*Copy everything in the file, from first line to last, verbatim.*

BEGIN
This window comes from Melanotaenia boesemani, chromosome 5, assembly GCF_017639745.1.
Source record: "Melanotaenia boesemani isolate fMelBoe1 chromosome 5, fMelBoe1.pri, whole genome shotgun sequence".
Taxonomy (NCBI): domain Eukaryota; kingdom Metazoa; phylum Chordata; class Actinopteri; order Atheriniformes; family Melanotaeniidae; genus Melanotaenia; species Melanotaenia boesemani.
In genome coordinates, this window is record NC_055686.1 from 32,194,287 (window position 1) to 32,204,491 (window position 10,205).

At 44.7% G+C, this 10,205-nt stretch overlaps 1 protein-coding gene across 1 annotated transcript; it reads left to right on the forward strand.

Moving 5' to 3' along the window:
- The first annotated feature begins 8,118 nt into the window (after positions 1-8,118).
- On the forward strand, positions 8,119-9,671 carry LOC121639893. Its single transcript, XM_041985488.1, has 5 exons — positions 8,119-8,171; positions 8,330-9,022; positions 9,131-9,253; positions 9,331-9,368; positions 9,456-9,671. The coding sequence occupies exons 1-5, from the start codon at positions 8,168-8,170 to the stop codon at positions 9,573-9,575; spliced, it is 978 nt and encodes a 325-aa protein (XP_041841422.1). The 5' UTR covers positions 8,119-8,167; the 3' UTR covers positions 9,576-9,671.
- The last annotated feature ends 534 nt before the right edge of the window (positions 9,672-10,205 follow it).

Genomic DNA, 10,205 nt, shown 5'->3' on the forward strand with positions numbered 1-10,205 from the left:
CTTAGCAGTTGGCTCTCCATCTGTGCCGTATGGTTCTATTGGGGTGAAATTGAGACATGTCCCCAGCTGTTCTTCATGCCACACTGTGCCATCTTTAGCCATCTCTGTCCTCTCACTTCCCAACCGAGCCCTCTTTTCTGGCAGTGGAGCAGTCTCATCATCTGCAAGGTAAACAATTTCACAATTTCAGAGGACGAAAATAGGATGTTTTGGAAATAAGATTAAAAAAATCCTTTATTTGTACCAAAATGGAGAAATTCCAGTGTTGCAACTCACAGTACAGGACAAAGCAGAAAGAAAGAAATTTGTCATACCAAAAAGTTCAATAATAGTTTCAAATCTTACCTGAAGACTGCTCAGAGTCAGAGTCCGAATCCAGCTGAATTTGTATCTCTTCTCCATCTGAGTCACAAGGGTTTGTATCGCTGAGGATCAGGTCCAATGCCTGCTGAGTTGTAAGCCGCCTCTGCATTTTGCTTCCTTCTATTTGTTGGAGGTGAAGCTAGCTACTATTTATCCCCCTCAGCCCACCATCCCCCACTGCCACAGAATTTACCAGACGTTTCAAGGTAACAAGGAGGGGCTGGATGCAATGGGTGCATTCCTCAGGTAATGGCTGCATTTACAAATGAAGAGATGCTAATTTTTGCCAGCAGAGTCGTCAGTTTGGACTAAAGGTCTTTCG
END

This window comes from Melanotaenia boesemani, chromosome 5, assembly GCF_017639745.1.
Source record: "Melanotaenia boesemani isolate fMelBoe1 chromosome 5, fMelBoe1.pri, whole genome shotgun sequence".
Taxonomy (NCBI): domain Eukaryota; kingdom Metazoa; phylum Chordata; class Actinopteri; order Atheriniformes; family Melanotaeniidae; genus Melanotaenia; species Melanotaenia boesemani.
In genome coordinates, this window is record NC_055686.1 from 32,194,287 (window position 1) to 32,204,491 (window position 10,205).

At 44.7% G+C, this 10,205-nt stretch overlaps 1 protein-coding gene across 1 annotated transcript; it reads left to right on the forward strand.

Moving 5' to 3' along the window:
- The first annotated feature begins 8,118 nt into the window (after positions 1-8,118).
- On the forward strand, positions 8,119-9,671 carry LOC121639893. Its single transcript, XM_041985488.1, has 5 exons — positions 8,119-8,171; positions 8,330-9,022; positions 9,131-9,253; positions 9,331-9,368; positions 9,456-9,671. The coding sequence occupies exons 1-5, from the start codon at positions 8,168-8,170 to the stop codon at positions 9,573-9,575; spliced, it is 978 nt and encodes a 325-aa protein (XP_041841422.1). The 5' UTR covers positions 8,119-8,167; the 3' UTR covers positions 9,576-9,671.
- The last annotated feature ends 534 nt before the right edge of the window (positions 9,672-10,205 follow it).

Genomic DNA, 10,205 nt, shown 5'->3' on the forward strand with positions numbered 1-10,205 from the left:
CTTAGCAGTTGGCTCTCCATCTGTGCCGTATGGTTCTATTGGGGTGAAATTGAGACATGTCCCCAGCTGTTCTTCATGCCACACTGTGCCATCTTTAGCCATCTCTGTCCTCTCACTTCCCAACCGAGCCCTCTTTTCTGGCAGTGGAGCAGTCTCATCATCTGCAAGGTAAACAATTTCACAATTTCAGAGGACGAAAATAGGATGTTTTGGAAATAAGATTAAAAAAATCCTTTATTTGTACCAAAATGGAGAAATTCCAGTGTTGCAACTCACAGTACAGGACAAAGCAGAAAGAAAGAAATTTGTCATACCAAAAAGTTCAATAATAGTTTCAAATCTTACCTGAAGACTGCTCAGAGTCAGAGTCCGAATCCAGCTGAATTTGTATCTCTTCTCCATCTGAGTCACAAGGGTTTGTATCGCTGAGGATCAGGTCCAATGCCTGCTGAGTTGTAAGCCGCCTCTGCATTTTGCTTCCTTCTATTTGTTGGAGGTGAAGCTAGCTACTATTTATCCCCCTCAGCCCACCATCCCCCACTGCCACAGAATTTACCAGACGTTTCAAGGTAACAAGGAGGGGCTGGATGCAATGGGTGCATTCCTCAGGTAATGGCTGCATTTACAAATGAAGAGATGCTAATTTTTGCCAGCAGAGTCGTCAGTTTGGACTAAAGGTCTTTCG